Goodbye, mangoes. And a warm hello to the kadak adrak chai!
Monsoon has arrived and so is your temptation for eating all foods steaming hot. The warm soup and hot chocolate you detested during summer become a comfort food in the rains. Similarly, the mangoes you devoured in the scorching heat lose their luscious taste with the first showers.
As the season changes, your eating preferences and habits should change to help you cope with the climatic changes. For instance, rains leave puddles and dampness that become the breeding ground for mosquitoes and insects. Also, the high humidity levels lower your immunity. Your digestive system is at its weakest in the monsoon. Thus, your favourite season spells trouble for your health. And of course, skipping exercise due to the downpour or the lazy monsoon mood and gorging on pakodas, bhajiyas and fried just add to the woes.
But before you get all worked up, Bon Happetee has sorted your health and weight issues.
We’ve compiled a list on the foods to eat so that you remain healthy and fit during the rainy season:
Salads are nutritious and you should eat them to ramp up your fiber and nutrient quota. But, as a nutritionist, I know monsoon’s not the best time to chomp on salads.
So here’s how I relish my salad – I throw in the cabbage and heat it for 25-30 seconds in the microwave. This practice kills all the germs and ensures I grab my dose of antioxidant. Cucumber and carrot kachumber is another favourite since peeling the skin lowers the risk of food infection.
A storehouse of nutrients, leafy greens are every nutritionist’s favourite. But during the monsoons, green leafy vegetables are swarming with insects and food infection. So avoid eating them raw.
However, you can savour by cooking as cooking destroys the microbes – palak paneer, aloo gobhi, palak khichdi, gobhi paratha are smart ways to relish your greens without falling ill.
Move over the mango and dig into the delicious monsoon fruits – pear, plum, peach, apple and custard apple. And before you start on how fattening custard apple is, let’s talk about its benefits.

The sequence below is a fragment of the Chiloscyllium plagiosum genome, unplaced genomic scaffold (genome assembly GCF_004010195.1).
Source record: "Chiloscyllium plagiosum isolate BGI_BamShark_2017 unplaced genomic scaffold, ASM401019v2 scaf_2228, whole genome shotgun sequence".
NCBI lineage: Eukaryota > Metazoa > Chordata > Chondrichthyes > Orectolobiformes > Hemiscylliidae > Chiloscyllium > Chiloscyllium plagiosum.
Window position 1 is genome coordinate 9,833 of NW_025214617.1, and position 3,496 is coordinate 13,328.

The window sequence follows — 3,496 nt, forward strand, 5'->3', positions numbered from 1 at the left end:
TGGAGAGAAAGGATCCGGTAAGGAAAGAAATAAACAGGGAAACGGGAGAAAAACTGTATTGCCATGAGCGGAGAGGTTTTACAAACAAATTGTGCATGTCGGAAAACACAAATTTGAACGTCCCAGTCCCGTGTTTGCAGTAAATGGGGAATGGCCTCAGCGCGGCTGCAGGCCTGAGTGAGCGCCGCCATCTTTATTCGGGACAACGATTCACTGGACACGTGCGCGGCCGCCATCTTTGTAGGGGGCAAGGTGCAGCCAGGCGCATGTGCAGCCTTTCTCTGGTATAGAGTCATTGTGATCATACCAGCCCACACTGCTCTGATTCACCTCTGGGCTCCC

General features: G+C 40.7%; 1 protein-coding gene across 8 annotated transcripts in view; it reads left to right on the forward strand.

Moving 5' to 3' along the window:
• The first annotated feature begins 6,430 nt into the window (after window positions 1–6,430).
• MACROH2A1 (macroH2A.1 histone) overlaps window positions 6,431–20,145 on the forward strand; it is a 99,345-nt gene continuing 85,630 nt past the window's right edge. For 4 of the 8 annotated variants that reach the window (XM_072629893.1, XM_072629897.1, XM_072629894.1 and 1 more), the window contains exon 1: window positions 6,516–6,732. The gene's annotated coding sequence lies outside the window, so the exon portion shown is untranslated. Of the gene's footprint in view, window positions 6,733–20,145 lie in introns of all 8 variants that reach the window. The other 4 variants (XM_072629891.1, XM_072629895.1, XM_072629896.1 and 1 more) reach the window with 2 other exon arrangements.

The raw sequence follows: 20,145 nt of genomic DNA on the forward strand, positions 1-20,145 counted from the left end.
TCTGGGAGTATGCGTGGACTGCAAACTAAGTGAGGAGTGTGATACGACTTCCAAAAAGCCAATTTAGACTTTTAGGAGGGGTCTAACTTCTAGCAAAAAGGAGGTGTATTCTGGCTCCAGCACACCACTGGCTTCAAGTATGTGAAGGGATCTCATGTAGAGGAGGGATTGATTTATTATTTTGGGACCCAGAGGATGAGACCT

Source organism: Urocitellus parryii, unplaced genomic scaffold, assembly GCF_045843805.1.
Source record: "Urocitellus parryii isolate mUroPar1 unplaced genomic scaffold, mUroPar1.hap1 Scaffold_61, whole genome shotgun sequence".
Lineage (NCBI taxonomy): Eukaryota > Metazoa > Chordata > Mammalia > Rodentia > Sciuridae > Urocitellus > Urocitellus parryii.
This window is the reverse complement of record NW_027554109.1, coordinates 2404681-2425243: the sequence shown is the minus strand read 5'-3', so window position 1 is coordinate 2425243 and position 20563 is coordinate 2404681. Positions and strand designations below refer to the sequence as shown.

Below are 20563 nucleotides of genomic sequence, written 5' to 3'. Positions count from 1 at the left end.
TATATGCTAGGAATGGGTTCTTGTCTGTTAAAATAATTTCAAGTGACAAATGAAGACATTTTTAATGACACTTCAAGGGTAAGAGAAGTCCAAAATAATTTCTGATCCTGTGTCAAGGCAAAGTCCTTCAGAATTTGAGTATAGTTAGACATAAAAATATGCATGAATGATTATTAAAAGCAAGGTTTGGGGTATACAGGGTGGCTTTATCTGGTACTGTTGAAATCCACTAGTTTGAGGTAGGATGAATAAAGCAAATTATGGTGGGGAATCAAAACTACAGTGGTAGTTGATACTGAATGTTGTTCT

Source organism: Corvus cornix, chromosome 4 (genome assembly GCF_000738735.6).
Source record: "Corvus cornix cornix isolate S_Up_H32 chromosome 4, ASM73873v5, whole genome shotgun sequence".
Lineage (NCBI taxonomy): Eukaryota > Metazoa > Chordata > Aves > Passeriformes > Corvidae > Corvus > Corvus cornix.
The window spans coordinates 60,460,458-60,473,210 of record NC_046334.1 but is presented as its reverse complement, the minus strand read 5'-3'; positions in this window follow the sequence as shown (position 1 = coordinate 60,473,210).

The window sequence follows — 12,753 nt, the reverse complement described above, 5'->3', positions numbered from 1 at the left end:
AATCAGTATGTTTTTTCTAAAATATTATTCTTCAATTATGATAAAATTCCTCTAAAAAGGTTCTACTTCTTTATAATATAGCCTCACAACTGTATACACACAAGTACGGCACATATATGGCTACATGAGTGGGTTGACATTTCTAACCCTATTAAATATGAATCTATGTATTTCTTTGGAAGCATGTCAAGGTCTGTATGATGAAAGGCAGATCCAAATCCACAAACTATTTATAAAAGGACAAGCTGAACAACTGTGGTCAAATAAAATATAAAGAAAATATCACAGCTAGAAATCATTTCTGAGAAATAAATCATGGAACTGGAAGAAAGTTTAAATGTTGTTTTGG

Custard apple is bursting with the goodness of iron, Vitamin C, Vitamin B 6, magnesium, and potassium. These nutrients play a key role in promoting healthy hair, radiant skin, along with steady sugar levels and a happy heart. With 100 calories in a 100-gram serving, custard apple is a steal! And custard apple contains zero fat and cholesterol. So, it’s definitely not making you fat.
The other fruits – plums, pears and peaches – are an excellent source of Vitamin C. Vitamin C activates production of white blood cells, the first line of defence for your body’s immune system. Thus, all monsoon fruits are loaded with iron and Vitamin C, nutrients that strengthen your resistance to infections and inflammations. Additionally, both these nutrients play a key role in keeping your tresses healthy and combat hair loss, a common problem in rains.
Obviously, you can’t wolf down leafy veggies, the tinda, bhindi, and doodhi for lunch and dinner throughout the monsoon. You need variety. It’s time to eat pulse-based vegetables like rajma, chawli, chole and besan. What’s more, pulses are brimming with protein, a vital nutrient to boost your immunity; a strong immune system protects you from the monsoon-related illnesses. The easy-to-digest sprouts are a healthy addition to your monsoon diet. A treasure trove of B-complex and Vitamin C, sprouts make a great in-between snack, sabzi, or usal.
And of course, dal khichdi with ghee makes for a perfect monsoon meal when you’re craving for something hot, quick and delicious.
Clearly, nature has the answer to all weather-related changes!
While we’ve discussed the food groups, there’s an important rule or two about staying fit during monsoons: eat light and fast.
With the constant downpour, sunlight is rare; these sunbeams play a key role in digestion. With decreased sunshine, your digestion power decreases drastically. That’s why go easy on the mouth-watering monsoon munchies – pakoras, bhajoyas, samosas, and kachori. And relish the khichdi, sprouts and custard apple and occasionally you can grab a bhajiya or a samosa!
Indigestion and stomach problems is also one of the key reasons why fasts are observed during monsoon. Most people observe the chaumasa (four months of fasting during the monsoon) or fast at least during the shravana month which sees the heaviest rainfall. By fasting, your vital organs get needful rest as they work hard throughout the year to keep you healthy.
And before we forget – have loads of ginger in the rainy season. Ginger is highly effective in improving food absorption and digestion. Also, it helps keep the cold and flu away.
Have an awesome monsoon from team bon happetee 🙂
Vishruta is a nutritionist by profession and a writer by heart. Content writing and menu planning have become her passions over the past few years. Love food, love life — is her mantra.